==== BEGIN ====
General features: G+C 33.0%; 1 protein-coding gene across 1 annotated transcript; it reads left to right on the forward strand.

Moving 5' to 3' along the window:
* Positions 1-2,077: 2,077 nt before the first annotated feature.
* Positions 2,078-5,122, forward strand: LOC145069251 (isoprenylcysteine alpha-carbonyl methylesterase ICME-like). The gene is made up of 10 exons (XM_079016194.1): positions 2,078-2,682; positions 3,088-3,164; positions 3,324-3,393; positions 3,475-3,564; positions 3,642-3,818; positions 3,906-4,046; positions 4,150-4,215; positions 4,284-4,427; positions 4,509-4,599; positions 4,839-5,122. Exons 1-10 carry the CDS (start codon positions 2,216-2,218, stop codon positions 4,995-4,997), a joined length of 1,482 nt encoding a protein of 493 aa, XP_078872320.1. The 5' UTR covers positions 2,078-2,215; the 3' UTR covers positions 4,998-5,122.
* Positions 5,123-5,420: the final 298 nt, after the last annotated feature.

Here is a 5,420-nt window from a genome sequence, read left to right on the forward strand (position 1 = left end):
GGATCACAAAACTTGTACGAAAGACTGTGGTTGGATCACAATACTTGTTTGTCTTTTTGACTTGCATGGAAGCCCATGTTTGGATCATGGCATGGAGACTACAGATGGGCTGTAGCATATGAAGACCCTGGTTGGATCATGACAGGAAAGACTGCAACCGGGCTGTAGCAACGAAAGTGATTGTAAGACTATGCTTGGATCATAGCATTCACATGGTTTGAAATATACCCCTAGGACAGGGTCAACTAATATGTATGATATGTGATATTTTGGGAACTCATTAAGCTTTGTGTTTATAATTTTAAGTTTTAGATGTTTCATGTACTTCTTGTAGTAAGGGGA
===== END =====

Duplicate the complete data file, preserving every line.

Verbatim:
General features: G+C 33.0%; 1 protein-coding gene across 1 annotated transcript; it reads left to right on the forward strand.

Moving 5' to 3' along the window:
* Positions 1-2,077: 2,077 nt before the first annotated feature.
* Positions 2,078-5,122, forward strand: LOC145069251 (isoprenylcysteine alpha-carbonyl methylesterase ICME-like). The gene is made up of 10 exons (XM_079016194.1): positions 2,078-2,682; positions 3,088-3,164; positions 3,324-3,393; positions 3,475-3,564; positions 3,642-3,818; positions 3,906-4,046; positions 4,150-4,215; positions 4,284-4,427; positions 4,509-4,599; positions 4,839-5,122. Exons 1-10 carry the CDS (start codon positions 2,216-2,218, stop codon positions 4,995-4,997), a joined length of 1,482 nt encoding a protein of 493 aa, XP_078872320.1. The 5' UTR covers positions 2,078-2,215; the 3' UTR covers positions 4,998-5,122.
* Positions 5,123-5,420: the final 298 nt, after the last annotated feature.

Here is a 5,420-nt window from a genome sequence, read left to right on the forward strand (position 1 = left end):
GGATCACAAAACTTGTACGAAAGACTGTGGTTGGATCACAATACTTGTTTGTCTTTTTGACTTGCATGGAAGCCCATGTTTGGATCATGGCATGGAGACTACAGATGGGCTGTAGCATATGAAGACCCTGGTTGGATCATGACAGGAAAGACTGCAACCGGGCTGTAGCAACGAAAGTGATTGTAAGACTATGCTTGGATCATAGCATTCACATGGTTTGAAATATACCCCTAGGACAGGGTCAACTAATATGTATGATATGTGATATTTTGGGAACTCATTAAGCTTTGTGTTTATAATTTTAAGTTTTAGATGTTTCATGTACTTCTTGTAGTAAGGGGA